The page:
3. An asset can be “burdensome” and not worth collecting for a various practical reasons.  Examples include real estate tainted by hazardous waste, and a pedigree show dog that has a serious temperament problem.

Not Want an “Asset Case”?

Don’t you want to avoid having an “asset case,” avoid having the trustee take something from you?

Sure, in most cases you want to keep everything you own and not have it go to your creditors. But, sometimes you don’t mind giving up something, especially if doing so is the best alternative for you.  

You may not mind giving up an asset if you don’t need it any more. You especially many not mind giving up the asset if the trustee pays the proceeds to creditors you want to be paid anyway.

Paying Your Important Creditor(s) Through Chapter 7 Liquidation

Let’s say you’re a small business owner with leftover business assets after you’ve shut down the business. (Assume these asset are not “tools of your trade” you need for earning your future living). You don’t need or want the business assets. You’d rather give the trustee the headache of divvying them up among the creditors. Surrendering those former business assets to the trustee may well be much better than going through a 3-to-5 year Chapter 13 payment plan just to keep those assets. 

How could the proceeds from those assets possibly go to pay creditors you want to be paid?  This can happen because of the priority rules which determine which debts get paid first. Those priority rules yield results that are often consistent with your own priorities.

For example, the trustee pays any accrued child or spousal support, some tax obligations, and various other categories of “priority” debts in full before paying anything to the conventional “general unsecured” creditors. These special debts are often the ones you want to pay, because they are often not discharged in bankruptcy. So you are simply using the law’s priority rules to your advantage.

Easier Said Than Done

To be clear, things have to fall into place correctly for this to happen. A number of considerations have to be met in order for your assets to flow through a Chapter 7 trustee to the debts you want or need to be paid.

The point is that there are circumstances in which a Chapter 7 “asset case” is not such a bad thing. Indeed it can be your best alternative.

 

Chapter 7 Trustee’s Abandonment of Property

June 16th, 2017 at 7:00 am

Just because you own something that’s not exempt doesn’t always mean that the Chapter 7 trustee will take it. The trustee could abandon it. 

 

Our last blog post discussed factors that a trustee would consider in deciding whether to liquidate one of your assets. In most consumer Chapter 7 cases the trustee liquidates nothing because everything the debtor owns is “exempt,” or protected.  That’s called a “no asset” case because the trustee does not claim anything for the “bankruptcy estate.”

The trustee can get interested in something a debtor owns only if it is not exempt—not protected.  But even when something isn’t exempt, the trustee may still decide it’s not worth liquidating. If that’s the trustee’s decision, he or she could then “abandon” the property.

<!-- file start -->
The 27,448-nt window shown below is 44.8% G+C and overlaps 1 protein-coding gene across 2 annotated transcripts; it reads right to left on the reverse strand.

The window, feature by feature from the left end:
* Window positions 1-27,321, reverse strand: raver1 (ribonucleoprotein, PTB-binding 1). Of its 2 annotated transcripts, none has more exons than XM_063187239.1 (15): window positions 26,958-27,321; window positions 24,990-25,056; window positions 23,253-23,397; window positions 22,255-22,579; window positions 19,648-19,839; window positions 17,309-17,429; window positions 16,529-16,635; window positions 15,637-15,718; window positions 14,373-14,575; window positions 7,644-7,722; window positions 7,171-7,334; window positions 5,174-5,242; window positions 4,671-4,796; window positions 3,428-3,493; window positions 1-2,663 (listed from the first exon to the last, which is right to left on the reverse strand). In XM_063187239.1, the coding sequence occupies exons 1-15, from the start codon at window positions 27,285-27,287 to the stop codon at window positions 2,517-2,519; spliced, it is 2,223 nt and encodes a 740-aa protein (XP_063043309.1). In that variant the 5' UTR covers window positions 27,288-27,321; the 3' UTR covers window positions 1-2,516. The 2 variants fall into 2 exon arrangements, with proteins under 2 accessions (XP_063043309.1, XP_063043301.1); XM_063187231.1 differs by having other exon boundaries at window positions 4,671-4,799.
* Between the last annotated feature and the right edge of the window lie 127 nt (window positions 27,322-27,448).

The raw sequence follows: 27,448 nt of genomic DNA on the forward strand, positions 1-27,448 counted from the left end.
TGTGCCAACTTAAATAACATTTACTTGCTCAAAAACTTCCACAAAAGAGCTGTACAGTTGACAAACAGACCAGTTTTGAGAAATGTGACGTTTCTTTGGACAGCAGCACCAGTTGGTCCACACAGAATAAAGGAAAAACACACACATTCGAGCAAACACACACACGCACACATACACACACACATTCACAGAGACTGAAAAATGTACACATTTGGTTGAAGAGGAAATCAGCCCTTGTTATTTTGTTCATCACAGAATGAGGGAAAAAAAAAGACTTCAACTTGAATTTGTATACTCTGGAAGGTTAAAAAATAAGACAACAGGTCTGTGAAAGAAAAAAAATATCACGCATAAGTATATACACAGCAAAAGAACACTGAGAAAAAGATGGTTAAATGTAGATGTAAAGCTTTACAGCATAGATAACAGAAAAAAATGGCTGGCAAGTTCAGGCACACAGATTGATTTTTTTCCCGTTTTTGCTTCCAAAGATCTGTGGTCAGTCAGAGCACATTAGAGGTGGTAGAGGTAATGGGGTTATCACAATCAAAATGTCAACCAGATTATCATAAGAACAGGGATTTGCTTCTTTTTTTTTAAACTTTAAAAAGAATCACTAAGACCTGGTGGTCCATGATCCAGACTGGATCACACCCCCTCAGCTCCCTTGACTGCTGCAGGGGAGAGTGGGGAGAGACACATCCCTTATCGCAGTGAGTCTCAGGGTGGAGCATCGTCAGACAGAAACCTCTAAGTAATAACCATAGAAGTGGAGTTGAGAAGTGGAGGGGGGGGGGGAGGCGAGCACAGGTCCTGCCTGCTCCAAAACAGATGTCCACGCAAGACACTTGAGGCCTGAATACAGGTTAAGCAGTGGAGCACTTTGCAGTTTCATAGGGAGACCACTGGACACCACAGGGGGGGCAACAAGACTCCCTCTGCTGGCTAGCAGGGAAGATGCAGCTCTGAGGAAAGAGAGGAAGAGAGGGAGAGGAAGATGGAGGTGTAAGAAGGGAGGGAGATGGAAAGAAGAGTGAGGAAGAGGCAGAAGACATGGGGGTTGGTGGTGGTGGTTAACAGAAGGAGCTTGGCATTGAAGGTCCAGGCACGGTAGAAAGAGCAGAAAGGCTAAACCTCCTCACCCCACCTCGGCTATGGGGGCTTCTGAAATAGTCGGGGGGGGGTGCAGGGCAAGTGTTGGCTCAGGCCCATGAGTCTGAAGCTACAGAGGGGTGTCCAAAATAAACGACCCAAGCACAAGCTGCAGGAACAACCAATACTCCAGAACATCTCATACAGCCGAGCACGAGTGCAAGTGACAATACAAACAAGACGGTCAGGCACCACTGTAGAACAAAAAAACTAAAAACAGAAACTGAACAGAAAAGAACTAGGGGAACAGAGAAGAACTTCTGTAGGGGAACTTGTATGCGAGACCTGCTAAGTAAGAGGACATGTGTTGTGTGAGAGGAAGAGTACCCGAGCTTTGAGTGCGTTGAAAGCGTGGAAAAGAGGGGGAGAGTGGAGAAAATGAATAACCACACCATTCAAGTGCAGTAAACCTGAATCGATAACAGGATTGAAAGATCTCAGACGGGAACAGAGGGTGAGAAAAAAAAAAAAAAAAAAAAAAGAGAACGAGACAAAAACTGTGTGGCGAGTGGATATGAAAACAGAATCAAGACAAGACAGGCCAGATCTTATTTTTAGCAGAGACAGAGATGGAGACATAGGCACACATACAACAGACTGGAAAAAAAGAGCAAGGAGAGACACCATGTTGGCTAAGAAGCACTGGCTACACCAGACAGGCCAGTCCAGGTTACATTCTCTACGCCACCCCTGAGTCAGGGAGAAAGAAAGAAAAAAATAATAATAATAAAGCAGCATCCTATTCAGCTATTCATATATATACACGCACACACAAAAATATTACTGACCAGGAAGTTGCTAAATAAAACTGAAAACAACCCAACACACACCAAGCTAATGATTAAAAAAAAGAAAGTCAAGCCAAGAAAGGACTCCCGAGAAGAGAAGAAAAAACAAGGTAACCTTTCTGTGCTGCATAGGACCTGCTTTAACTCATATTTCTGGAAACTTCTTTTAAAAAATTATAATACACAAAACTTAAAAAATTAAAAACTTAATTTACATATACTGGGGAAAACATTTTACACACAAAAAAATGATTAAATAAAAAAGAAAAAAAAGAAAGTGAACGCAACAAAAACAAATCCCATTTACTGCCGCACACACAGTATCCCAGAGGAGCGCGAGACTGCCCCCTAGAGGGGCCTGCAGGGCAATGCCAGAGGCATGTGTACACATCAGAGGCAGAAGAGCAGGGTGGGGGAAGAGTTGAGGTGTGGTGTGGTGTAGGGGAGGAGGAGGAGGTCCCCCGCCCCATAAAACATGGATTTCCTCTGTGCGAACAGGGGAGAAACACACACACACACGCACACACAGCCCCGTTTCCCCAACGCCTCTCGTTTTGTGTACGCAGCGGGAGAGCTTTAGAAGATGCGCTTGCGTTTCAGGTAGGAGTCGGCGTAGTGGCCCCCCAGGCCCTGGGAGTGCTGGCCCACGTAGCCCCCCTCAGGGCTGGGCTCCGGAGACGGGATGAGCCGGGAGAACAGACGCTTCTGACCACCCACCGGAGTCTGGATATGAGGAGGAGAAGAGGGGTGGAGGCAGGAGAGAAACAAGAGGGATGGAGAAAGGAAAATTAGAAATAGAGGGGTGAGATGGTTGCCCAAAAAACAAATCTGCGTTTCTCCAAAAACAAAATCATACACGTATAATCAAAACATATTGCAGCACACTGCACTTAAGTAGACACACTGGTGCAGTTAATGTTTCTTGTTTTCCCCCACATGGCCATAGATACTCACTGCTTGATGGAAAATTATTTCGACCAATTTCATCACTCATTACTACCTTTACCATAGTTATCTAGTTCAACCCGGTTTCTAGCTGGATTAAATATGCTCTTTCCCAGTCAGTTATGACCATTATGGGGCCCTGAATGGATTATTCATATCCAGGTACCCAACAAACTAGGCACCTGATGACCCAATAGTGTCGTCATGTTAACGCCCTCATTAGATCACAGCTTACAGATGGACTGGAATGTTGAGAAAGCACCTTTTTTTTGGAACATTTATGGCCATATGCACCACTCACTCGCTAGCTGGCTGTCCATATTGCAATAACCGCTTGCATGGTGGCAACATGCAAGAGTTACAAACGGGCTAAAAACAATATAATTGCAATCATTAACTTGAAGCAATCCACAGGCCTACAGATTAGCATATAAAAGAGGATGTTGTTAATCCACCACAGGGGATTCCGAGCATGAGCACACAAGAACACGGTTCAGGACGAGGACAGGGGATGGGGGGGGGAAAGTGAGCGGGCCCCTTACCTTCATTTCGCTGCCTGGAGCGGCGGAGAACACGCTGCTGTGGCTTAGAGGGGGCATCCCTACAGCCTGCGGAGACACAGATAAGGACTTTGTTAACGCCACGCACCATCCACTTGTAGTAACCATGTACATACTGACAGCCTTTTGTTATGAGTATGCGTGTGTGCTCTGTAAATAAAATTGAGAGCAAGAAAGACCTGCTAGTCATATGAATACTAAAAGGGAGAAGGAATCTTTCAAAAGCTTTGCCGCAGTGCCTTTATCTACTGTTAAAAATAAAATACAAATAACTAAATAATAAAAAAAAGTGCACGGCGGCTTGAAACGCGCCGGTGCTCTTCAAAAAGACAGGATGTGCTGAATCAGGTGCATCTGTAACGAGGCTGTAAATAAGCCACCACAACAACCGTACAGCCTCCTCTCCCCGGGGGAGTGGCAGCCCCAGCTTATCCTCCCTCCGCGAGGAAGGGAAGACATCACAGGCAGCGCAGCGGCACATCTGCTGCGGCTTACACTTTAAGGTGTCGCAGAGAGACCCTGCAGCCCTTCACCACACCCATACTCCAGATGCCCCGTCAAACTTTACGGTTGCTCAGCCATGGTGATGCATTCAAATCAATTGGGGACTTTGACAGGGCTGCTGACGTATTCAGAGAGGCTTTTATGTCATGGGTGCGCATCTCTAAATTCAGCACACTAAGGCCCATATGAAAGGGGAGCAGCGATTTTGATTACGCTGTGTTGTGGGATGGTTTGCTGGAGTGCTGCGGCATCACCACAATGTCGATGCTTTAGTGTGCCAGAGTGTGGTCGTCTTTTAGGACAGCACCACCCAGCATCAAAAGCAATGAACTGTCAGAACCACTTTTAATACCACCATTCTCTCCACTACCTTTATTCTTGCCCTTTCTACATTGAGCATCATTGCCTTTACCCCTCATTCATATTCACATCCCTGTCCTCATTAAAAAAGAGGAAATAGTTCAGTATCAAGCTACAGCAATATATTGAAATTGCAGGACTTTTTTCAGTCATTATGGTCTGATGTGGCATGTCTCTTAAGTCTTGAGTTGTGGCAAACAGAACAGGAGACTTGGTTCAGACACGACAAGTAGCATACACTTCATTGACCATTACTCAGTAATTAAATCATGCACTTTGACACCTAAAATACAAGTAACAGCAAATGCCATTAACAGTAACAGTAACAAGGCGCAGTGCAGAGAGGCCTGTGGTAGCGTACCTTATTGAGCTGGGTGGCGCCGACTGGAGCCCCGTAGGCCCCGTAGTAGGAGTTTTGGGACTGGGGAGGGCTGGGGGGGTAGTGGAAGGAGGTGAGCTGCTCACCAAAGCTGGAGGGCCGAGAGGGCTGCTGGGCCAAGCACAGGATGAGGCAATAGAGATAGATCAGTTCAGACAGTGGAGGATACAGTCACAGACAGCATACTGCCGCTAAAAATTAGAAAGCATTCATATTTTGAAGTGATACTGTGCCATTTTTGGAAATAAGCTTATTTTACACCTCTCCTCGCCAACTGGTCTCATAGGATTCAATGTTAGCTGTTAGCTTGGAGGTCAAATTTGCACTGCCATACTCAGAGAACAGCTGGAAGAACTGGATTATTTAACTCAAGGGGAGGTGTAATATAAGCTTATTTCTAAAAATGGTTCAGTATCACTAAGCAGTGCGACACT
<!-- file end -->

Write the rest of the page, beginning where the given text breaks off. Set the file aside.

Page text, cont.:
Reasons to Abandon

The United States Bankruptcy Code says that

the trustee may abandon any property of the [bankruptcy] estate that is burdensome to the estate or that is of inconsequential value and benefit to the estate.

See Section 554(a) of the Bankruptcy Code.

The Chapter 7 trustee’s main job is to “collect and reduce to money the property of the estate” (to the extent the property is not exempt). Section 704(a)(1). After the trustee liquidates any non-exempt property, he or she distributes that money to the creditors.

The point is to pay creditors a part of the debts owed (or, rarely, pay those in full). So it makes sense for the trustee to not have to mess with property that won’t help in that. It makes sense for the trustee to abandon property that is either “burdensome” or “of inconsequential value and benefit.”

“Burdensome”

“Burdensome” essentially means more trouble than it’s worth. An asset can be burdensome by being a liability—for example, real estate that has a severe hazardous waste problem. And it can be burdensome by costing more to liquidate than the asset is worth—for example, a modest boat worth $1,000 but which is in such of a remote location that it would cost more than that to retrieve, market, and sell it. And the asset could be both a potential liability and cost too much to liquidate. An example would be a questionable debt owed to the debtor, which would take attorney and court fees to collect, and may also result in counterclaims against the trustee.

“Of Inconsequential Value and Benefit”

A trustee has to consider whether something is worth so little that it’s not worth the trouble to collect and sell it. The usual considerations come into play about accounting for liquidation costs in arriving at the net cash proceeds.

But there’s another overarching consideration. The net cash proceeds need to be large enough to justify the trustee’s efforts involved in an asset case. Trustees get paid a maximum of 25% of the first $5,000 collected and 10% of the next $45,000. There is more to administering an asset-distribution case than you might think. Many trustees won’t bother chasing even $1,000 net cash proceeds because the $250 fee would not be worth all their trouble administering the case. Talk with your bankruptcy lawyer to find out your local trustees’ practices. At what threshold dollar amount do your panel of trustees consider that an asset is beyond “inconsequential value”?